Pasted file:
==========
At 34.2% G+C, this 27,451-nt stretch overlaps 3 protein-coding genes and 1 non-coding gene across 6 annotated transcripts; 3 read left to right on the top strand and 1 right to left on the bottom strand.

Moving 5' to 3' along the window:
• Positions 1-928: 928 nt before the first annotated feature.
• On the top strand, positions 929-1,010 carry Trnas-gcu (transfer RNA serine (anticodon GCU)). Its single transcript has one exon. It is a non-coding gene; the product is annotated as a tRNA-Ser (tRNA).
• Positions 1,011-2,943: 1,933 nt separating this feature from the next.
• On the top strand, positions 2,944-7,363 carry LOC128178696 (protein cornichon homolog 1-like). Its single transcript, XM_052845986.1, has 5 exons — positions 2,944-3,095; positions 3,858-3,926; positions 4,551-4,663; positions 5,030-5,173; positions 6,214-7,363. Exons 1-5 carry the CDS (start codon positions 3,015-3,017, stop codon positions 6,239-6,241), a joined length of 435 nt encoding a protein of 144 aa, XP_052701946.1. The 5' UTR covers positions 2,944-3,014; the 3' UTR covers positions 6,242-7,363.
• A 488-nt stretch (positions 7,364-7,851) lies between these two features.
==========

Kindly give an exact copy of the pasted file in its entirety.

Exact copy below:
At 34.2% G+C, this 27,451-nt stretch overlaps 3 protein-coding genes and 1 non-coding gene across 6 annotated transcripts; 3 read left to right on the top strand and 1 right to left on the bottom strand.

Moving 5' to 3' along the window:
• Positions 1-928: 928 nt before the first annotated feature.
• On the top strand, positions 929-1,010 carry Trnas-gcu (transfer RNA serine (anticodon GCU)). Its single transcript has one exon. It is a non-coding gene; the product is annotated as a tRNA-Ser (tRNA).
• Positions 1,011-2,943: 1,933 nt separating this feature from the next.
• On the top strand, positions 2,944-7,363 carry LOC128178696 (protein cornichon homolog 1-like). Its single transcript, XM_052845986.1, has 5 exons — positions 2,944-3,095; positions 3,858-3,926; positions 4,551-4,663; positions 5,030-5,173; positions 6,214-7,363. Exons 1-5 carry the CDS (start codon positions 3,015-3,017, stop codon positions 6,239-6,241), a joined length of 435 nt encoding a protein of 144 aa, XP_052701946.1. The 5' UTR covers positions 2,944-3,014; the 3' UTR covers positions 6,242-7,363.
• A 488-nt stretch (positions 7,364-7,851) lies between these two features.